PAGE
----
All the beatings everyone listed are pretty bad, but after looking it up, this wins! ^^^
Emile Griffith-Benny Paret 3 is also brutal
"The bout which was nationally televised by NBC occurred on March 24, 1962 at Madison Square Garden. In the sixth round Paret nearly knocked out Griffith with a multi punch combination but Griffith was saved by the bell. After the round his trainer Gil Clancy got into his face and told him "when you go inside I want you to keep punching until Paret holds you or the referee breaks you! But you keep punching until he does that!". In round twelve Griffith knocked Paret unconscious yet Paret stood, still propped up against the ropes while Griffith struck Paret repeatedly over the next several seconds before referee Ruby Goldstein stopped the f!ght. Paret never regained consciousness, and he died ten days later.
Sports Illustrated reported in its April 18, 2005, edition that Griffith's rage may have been fueled by an anti-gay slur directed at him by Paret during the weigh-in. Paret reportedly called his opponent a maricón, the Spanish equivalent of "f*ggot"; Griffith nearly went after him on the spot and had to be restrained. The media at the time either ignored the slur or used euphemisms such as "anti-man". The 2005 article pointed out that it would have been career suicide for an athlete or any other celebrity during the 1960s to admit that he was gay.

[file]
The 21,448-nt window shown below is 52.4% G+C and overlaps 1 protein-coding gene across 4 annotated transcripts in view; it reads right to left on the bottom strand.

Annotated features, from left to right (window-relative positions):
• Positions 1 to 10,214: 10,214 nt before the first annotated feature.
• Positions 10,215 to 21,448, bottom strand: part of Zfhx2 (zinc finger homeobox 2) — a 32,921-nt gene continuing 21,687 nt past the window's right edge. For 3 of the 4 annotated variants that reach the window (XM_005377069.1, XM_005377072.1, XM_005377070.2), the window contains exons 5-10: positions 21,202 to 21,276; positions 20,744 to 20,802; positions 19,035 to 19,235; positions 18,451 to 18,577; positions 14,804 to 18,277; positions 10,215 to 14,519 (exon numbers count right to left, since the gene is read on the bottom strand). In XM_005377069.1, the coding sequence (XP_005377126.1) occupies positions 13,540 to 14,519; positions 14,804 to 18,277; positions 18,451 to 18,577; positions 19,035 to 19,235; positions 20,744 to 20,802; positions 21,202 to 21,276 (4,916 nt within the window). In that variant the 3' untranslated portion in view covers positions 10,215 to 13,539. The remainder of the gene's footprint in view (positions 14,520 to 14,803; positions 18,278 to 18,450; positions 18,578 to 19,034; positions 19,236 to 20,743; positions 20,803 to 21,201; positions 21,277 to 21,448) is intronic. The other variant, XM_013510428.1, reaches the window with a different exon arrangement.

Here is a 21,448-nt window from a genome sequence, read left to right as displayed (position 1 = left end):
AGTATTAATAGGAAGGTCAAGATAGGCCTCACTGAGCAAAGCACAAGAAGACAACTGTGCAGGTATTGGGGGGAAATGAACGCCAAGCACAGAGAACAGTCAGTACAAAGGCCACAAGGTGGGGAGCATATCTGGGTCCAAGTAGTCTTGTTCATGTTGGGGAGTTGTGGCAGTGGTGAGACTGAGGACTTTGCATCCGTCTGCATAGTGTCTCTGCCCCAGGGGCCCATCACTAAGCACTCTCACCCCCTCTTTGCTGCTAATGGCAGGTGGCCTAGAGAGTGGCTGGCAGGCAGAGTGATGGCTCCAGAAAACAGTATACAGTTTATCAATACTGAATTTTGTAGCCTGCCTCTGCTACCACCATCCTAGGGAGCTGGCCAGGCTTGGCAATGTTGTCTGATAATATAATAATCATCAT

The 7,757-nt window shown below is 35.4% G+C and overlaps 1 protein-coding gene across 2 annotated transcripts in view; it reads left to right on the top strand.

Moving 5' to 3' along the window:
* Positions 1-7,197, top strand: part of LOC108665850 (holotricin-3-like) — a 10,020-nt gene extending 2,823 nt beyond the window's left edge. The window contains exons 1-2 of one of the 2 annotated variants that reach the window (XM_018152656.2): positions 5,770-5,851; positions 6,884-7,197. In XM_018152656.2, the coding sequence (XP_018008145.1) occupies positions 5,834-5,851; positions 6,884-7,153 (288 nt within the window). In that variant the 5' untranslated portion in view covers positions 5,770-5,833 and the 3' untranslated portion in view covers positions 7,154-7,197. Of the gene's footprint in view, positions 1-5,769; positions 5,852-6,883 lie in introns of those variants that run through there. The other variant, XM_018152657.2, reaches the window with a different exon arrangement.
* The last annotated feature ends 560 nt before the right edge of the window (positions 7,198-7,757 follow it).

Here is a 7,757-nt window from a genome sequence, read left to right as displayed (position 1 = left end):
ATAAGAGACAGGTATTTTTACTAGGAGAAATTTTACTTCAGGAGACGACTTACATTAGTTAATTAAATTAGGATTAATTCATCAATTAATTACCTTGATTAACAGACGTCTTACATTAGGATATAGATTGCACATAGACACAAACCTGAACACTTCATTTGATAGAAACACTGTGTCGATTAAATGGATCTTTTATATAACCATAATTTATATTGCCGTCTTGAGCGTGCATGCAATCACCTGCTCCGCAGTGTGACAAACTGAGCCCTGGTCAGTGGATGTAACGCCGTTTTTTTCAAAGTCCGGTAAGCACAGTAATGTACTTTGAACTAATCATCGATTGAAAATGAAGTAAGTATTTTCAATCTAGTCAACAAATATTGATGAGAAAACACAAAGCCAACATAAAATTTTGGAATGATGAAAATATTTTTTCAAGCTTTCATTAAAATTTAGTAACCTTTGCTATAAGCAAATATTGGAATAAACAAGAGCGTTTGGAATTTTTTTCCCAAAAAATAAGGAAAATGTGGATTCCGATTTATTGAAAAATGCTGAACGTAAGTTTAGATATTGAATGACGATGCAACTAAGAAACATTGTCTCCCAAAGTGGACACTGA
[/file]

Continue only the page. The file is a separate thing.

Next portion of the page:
While Paret was lying on the floor being attended to Griffith told a television interviewer "I'm very proud to be the welterweight champion again...and I hope Paret is feeling very good." When the seriousness of the situation become known Griffith went to the hospital where Paret was being treated and unsuccessfully attempted for several hours to gain entry to Paret's room. Following that he ran through the streets while being insulted by passers-by. He would later receive hate mail from Paret's supporters who were convinced Griffith purposely k!lled Paret.
This incident, and the widespread publicity and criticism of boxing which accompanied it, became the basis of the 2005 documentary Ring of Fire: The Emile Griffith Story. New York Governor Nelson Rockefeller created a seven man commission to investigate the incident and the sport. NBC, which televised the fatal bout, ended its boxing broadcasts and other U.S. networks followed; the sport would not return to free television until the 1970s. Goldstein, the referee for this f!ght, would never again referee a f!ght.
Griffith reportedly still feels guilt over the Paret's death, and has suffered nightmares about Paret for forty years. In the last scene of Ring of Fire, Griffith was introduced to Benny Paret's son. The son embraced the elderly f!ghter and told him he was forgiven. However, Paret's widow Lucy could not bring herself to meet him and died in 2004"